Privileged access management makes you more secure by permitting least-privileged access to your most important information and endpoints at the right time and only when it is needed. It is a fundamental element in the Zero Trust architecture. To maximize your security and investment in PAM, we are reviewing common privileged access management mistakes that you should avoid.
Every business has users who need privileged access to its data and endpoints. These can be your employees, partners or contractors. Protecting these credentials and implementing best practices makes sure that your business reduces its security risks. Committing the PAM mistakes outlined below undermines your security and investments. In some cases, these mistakes remove the strengths of having it in the first place.
What are the Risks of PAM Mistakes?
Of the four privileged access management mistakes we review below, you will notice that many are procedural in nature. These procedural mistakes create vulnerabilities in your security and undermine your PAM implementation and its efficacy. These are particularly important to avoid if you are striving to attain cybersecurity architectures like Zero Trust.
Other PAM mistakes revolve around mistakes a privileged user their self may commit. Mistakes can happen anywhere, but when a user with privileged access commits a mistake that opens you up to a security breach, the outcome is much more devastating.
That’s why following best practices and avoiding the privileged access management mistakes below are good first steps to take to make sure your implementation is leveraging all of its strengths and avoiding weaknesses that undermine your implementation’s benefits.
Common Privileged Access Management Mistakes
Your Roles are Assigned Based on Job Title
This is an easy mistake to make. As you are developing your implementation and determining roles, it’s common to start with your job titles. It’s easy to assume that job titles should equal your privileged roles. These are not the same thing.
Your Systems Administrators may have very different scopes between their roles, for example. Especially if one is a Windows systems admin versus the other, who might be a Linux system admin. Do they really need the same access to the same things? Or should their access only be permitted to something deeper about their roles and performing the important elements of their role within the business?
Determining these roles and what is different about them, beyond just the job title, are key elements to define. By committing this mistake, you are not enabling the least-privileged access needed for the assigned roles and are giving up the benefits of a strong PAM implementation.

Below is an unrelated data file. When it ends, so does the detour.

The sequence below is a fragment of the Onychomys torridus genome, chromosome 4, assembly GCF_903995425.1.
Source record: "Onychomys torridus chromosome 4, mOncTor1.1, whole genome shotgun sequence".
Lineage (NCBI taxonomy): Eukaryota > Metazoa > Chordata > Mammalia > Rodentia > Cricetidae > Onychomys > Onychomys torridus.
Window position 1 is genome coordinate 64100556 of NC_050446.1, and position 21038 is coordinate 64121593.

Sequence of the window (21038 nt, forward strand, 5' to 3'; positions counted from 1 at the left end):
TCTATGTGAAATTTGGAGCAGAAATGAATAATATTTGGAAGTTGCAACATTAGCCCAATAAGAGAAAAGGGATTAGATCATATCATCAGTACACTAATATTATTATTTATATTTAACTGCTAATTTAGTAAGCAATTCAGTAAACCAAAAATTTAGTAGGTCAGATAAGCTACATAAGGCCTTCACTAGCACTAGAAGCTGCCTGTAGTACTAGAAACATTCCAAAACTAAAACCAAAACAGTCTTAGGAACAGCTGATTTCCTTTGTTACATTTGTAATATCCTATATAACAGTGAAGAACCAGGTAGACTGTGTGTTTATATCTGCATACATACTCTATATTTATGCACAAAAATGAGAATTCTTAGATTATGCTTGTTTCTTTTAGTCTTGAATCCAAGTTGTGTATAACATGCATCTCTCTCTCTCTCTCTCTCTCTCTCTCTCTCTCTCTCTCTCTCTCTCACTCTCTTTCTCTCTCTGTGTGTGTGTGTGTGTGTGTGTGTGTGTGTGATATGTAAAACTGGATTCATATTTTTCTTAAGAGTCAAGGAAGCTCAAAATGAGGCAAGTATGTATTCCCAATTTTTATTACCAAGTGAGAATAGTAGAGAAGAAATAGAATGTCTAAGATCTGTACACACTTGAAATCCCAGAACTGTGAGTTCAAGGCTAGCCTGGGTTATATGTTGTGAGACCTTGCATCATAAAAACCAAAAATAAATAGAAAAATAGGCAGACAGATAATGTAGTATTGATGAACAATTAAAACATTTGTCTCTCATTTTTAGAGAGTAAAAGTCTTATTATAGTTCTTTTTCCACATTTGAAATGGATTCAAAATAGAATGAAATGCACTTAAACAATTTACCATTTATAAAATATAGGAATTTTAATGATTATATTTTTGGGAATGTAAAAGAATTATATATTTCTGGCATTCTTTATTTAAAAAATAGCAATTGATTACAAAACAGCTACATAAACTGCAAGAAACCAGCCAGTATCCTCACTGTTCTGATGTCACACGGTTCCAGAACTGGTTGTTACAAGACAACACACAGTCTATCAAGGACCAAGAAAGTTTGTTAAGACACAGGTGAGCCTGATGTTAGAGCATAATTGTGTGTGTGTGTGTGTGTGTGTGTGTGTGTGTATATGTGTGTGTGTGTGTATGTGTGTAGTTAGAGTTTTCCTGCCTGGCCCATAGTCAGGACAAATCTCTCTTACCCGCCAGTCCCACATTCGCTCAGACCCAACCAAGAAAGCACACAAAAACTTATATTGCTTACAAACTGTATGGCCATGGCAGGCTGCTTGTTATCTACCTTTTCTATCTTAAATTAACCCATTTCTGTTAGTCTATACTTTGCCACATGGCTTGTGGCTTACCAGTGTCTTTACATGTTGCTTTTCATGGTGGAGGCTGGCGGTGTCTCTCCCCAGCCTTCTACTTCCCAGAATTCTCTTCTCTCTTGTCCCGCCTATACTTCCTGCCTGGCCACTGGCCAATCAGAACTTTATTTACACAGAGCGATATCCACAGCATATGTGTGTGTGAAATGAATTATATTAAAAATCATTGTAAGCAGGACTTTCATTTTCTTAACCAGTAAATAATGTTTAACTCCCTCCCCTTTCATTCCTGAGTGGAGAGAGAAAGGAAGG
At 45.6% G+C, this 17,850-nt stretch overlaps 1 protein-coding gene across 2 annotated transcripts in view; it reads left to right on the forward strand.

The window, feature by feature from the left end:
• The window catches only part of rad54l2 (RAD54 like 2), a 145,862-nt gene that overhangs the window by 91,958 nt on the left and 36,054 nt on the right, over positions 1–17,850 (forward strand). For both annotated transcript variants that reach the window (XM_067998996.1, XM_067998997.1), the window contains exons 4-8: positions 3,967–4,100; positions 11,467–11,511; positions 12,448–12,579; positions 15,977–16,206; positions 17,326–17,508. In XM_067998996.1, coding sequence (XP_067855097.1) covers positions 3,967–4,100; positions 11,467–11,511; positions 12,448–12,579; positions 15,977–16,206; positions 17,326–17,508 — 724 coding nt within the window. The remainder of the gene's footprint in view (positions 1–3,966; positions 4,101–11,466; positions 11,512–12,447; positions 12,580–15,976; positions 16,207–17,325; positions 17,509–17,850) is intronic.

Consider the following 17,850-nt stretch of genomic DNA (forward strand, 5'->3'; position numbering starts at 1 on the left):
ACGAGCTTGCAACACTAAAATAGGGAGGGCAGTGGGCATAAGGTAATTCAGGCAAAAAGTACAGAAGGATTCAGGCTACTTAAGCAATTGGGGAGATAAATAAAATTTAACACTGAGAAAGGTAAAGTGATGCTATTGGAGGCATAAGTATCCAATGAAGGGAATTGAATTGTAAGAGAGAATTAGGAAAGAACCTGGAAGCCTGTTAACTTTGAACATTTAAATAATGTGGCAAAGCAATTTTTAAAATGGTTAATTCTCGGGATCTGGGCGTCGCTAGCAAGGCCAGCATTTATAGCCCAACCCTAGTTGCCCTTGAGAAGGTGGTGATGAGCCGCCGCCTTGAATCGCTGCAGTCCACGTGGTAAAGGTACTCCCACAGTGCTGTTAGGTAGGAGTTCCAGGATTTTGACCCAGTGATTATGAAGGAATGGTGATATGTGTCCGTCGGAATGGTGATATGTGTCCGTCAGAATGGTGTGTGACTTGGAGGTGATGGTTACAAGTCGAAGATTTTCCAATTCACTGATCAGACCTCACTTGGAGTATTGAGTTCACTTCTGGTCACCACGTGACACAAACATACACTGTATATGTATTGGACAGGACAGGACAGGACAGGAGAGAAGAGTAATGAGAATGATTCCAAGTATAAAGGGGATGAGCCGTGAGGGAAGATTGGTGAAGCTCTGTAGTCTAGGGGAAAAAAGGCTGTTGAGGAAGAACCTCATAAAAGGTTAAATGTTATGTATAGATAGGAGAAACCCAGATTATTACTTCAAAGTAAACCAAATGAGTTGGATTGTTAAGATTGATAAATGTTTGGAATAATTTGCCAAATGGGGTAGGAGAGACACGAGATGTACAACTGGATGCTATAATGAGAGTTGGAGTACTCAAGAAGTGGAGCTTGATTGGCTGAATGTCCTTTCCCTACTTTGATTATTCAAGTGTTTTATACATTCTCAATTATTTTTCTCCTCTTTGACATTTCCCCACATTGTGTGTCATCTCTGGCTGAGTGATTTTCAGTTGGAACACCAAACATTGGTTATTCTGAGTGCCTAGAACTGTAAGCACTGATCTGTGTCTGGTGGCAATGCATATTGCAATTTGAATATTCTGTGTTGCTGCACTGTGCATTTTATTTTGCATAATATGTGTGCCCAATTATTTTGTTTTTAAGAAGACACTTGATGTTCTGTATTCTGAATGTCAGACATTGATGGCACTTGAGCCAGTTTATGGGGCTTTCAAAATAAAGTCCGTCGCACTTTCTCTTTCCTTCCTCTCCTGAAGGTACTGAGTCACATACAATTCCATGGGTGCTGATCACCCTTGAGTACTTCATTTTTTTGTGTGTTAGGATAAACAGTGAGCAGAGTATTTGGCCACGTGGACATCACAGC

You are Sharing Your Privileged Account Credentials
Credential sharing is common. We’ve discussed the issues with it in the past, but sharing of credentials among your most privileged accounts is an even greater security risk. If your credentials are shared across your plant, for example, what happens when an employee or contractor no longer works there?
In many cases, businesses do not change the credentials of these privileged accounts. It can be difficult and time consuming to do, especially when there are many. Instead of doing anything, these former users retain all of that knowledge of how to access your network while also having all of the privileges to your most important endpoints and data that this knowledge grants them.
It’s a considerable security risk and makes it very difficult to understand who did what, should a breach occur.
Not Protecting Your PAM Accounts with Additional Authentication Factors
Your most privileged accounts need additional verification measures attached to them to authenticate the user gaining access. One of those additional measures should be an MFA solution to ensure that simply having user credentials is not sufficient enough to gain access to your most important information or endpoints.
If you’re committing the privileged access management mistake mentioned above, in conjunction with this one, you have very little in the way between a user knowing how to access your endpoints and you being able to stop them.
Using a Privileged Account for Everything
Your privileged accounts should be to access and perform the role as necessary, when necessary. Part of enabling least-privileged access as a best practice is providing it only when it is needed. If a user is using their privileged account to surf the web, check email or do other functions that don’t pertain to that role’s requirements specifically, they should not be using that account anymore.
If a user accesses email on their privileged account, for instance, and falls victim to a phishing attempt, then one of your company’s most critical accounts is now compromised. These accounts should be kept as secure as possible.
Avoid Common PAM Mistakes and Follow Best Practices for Heightened Cybersecurity
By avoiding this common role based access mistakes, you will be one step closer to achieving a Zero Trust-worthy cybersecurity implementation. We’ve written extensively about the importance of privileged access management. For continued reading, we suggest our Secure Remote Access Maturity Model as well as our RBAC Best Practices posts as your next resources.
If you have any questions about your implementation or want to know where to start, you can always contact us here.